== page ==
There is a specific government for the island which is called Consell Insular de Mallorca (Majorca Insular Council) with competences in culture, roads, railways (see Serveis Ferroviaris de Mallorca) and municipal administration. As of 2008, the president of the institution is Francina Armengol from PSIB-PSOE.



In 2005, there were over 2,400 restaurants on the island of Majorca according to the Majorcan Tourist Board. They ranged from small bars to full scale restaurants. Despite Majorca’s location in the Mediterranean, seafood is often imported. Olives and almonds are typical of the Majorcan diet. The island now has over 4 million almond and olive trees. Among the food items that can be truly stated as being Majorcan are sobrassada, arros brut (saffron rice cooked with chicken, pork and vegetables), and the sweet pastry ensaïmada.

In addition, the diversity of the population is reflected by the increasing variety of restaurants.

See also


Travel guide

Up to date as of January 14, 2010
(Redirected to Mallorca article)

From Wikitravel

Mallorca is the largest of the Balearic Islands, the others being Menorca, Ibiza and Formentera.

Regions of Mallorca
Regions of Mallorca
Serra de Tramuntana (Soller, Lluc)
The mountain range along the north western coast of the island
Palma de Mallorca
The area surrounding the capital of the island, Palma
Pla de Mallorca
  • Palma de Mallorca - Mallorca's main and largest city
  • Alcudia - just perfect for combining beach and cycling
  • Binssalem - located to the north of Palma, this small town features an impressive cathedral and many fine local restaurants.
  • Cala Ratjada - located in the far north-east corner of the island this resort is popular with German Tour operators, who almost exclusively supply the many hotels with guests. The resort is characterised by its large horeshoe shaped beach, although there are two other beaches to choose from. The resort offers a wide variety of shops and the local market takes place on a Saturday, where as well as fruit & vegetables there is a large selection of leather goods, clothes and shoes, as well as locally made table cloths and honey. During the winter months the resort practically closes, with only a handful of hotels and restaurants remaining open.
  • Cala d'Or - resort on the east coast, well known for its annual Jazz Festival.
  • Cala Moraia - resort as well on the east coast, access to golf courses and smaller beaches.
  • Cala Millor - south eastern coastal town, linked by a long promenade to the adjacent resort of Cala Bona.
  • Calvia*
  • Deià - small village in the Tramuntana mountains, beloved by artists, intriguing cementary.
  • Fornalutx - one of the most attractive villages on the west coast, good starting point for hikers.
  • Inca - the second largest city, reknown for its leather factories.
  • Manacor - the third largest city, famous for its furniture shops and pearl factories. There is also a large shop on the outskirts of the town that specialises in products made from the wood of the Olive tree.
  • Pollença - charming little city in the north-east, and home to a good Sunday market.
  • Puerto Pollensa - beach resort in the north of the island, popular with families
  • Sa Pobla - small, rural municipality in the district of Raiguer on Majorca. Hosts fantastic Jazz Festival.
  • Sineu - the geographical heart of the island, a small village best visited on Wednesdays, the weekly market is enormous.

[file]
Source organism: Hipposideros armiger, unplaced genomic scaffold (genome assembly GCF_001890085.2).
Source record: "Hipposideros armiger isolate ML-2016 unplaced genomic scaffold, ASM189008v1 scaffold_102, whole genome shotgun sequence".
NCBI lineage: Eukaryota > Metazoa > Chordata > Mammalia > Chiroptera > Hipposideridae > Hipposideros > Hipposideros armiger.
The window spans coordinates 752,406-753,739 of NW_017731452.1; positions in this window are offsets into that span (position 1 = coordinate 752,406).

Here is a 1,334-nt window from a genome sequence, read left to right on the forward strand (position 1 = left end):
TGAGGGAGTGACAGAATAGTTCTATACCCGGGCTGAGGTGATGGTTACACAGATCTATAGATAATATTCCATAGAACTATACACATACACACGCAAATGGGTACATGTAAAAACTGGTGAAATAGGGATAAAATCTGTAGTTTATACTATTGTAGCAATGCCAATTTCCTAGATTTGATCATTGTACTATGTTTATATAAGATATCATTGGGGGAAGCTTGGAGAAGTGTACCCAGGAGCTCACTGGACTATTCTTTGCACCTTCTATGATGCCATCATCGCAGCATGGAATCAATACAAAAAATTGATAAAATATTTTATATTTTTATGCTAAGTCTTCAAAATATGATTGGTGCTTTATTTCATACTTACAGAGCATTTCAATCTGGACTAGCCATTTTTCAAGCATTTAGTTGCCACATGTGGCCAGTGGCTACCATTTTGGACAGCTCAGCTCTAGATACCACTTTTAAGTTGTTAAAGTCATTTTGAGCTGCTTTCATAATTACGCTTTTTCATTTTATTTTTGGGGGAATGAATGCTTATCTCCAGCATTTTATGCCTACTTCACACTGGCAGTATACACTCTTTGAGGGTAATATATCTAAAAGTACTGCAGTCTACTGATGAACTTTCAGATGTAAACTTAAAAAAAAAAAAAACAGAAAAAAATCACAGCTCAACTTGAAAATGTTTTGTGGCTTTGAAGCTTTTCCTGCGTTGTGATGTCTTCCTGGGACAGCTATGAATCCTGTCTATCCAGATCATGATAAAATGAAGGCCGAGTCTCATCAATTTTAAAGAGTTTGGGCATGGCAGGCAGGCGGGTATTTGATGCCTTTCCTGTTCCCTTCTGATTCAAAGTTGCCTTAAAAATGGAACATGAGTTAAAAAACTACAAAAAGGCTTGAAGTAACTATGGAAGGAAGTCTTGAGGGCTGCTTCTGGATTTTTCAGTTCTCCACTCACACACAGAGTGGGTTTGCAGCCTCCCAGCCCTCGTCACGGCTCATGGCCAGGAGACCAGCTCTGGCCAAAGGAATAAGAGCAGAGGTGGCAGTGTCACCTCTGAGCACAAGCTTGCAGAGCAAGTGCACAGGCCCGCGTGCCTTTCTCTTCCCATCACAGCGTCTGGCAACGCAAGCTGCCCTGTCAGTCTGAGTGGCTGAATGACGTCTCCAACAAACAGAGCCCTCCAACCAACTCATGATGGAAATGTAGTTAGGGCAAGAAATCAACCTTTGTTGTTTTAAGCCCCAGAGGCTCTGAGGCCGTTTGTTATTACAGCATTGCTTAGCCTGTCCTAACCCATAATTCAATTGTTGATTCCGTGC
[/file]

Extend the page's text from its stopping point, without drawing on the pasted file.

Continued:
• Sóller - pretty town set in fantastic mountainous scenery.
  • Valldemossa - the charming village in the Tramuntana mountains is a must see, Chopin spent here a winter with George Sand.
  • Monastery of Lluc - in the Tramuntana mountains
  • Sa Calobra + Torrent de Pareis - Mallorca's "Grand Canyon"


Mallorca (3640 is known as an easy-to-reach mecca for friends of sunny beaches, amazing landscapes, wonderful mountains and affordable mediterranean food. With a coastline of more than 550km. In high season the island receives about 8 millions of tourists from around the world. This is both a blessing and a curse for the inhabitants, and they are well prepared for it and provide a very well-organized tourist infrastructure.

Nevertheless, Mallorca can show even other faces when you leave the coastline and take a look at the inner country. Prices fall with each kilometer you move away from the coast, and reach the usual Spanish standards in the center of the island or even some parts of the mountain area.

Geographically the island can be divided into three parts. The Serra de Tramuntana rocks extend from south-west to north-east, while the Serra de Llevant stretches along the eastern coast. Between them lies the central plain (Es pla).


The natives speak so-called Mallorquin, a sub-dialect of "Balear" which is a regional dialect of the Catalan. Catalan is learnt in schools along with Spanish; both are official languages in this region. The vast majority can speak both languages. In tourist areas, you will frequently come across people speaking English, German, French and other common European languages.


Mallorca has beautiful white sand and crystal water beaches, so most are base for package tourists nowadays. In more remote areas you might find very rarely visited beaches.

  • Cala Fonoll
  • Reco De Sarena
  • Sant Pere
  • Magalluf
  • En Repic
  • Cala Torta
  • Cala Es Carregador
  • Pollenca
  • Es Trenc
  • Santa Ponsa
  • Coll Baix
  • Cala Mitjana
  • Oratori De Portals
  • Cala Es Marmols
  • Es Marques
  • Es Port Des Canonge
  • Sa Calobra
  • Cala Figuera
  • Portals Vells
  • Ses Bassetes
  • Sa Cova
  • Son Serra De Marina
  • Cala Murada
  • Cala Major
  • Cala Estremer
  • Cala Dor
  • Cala Tuent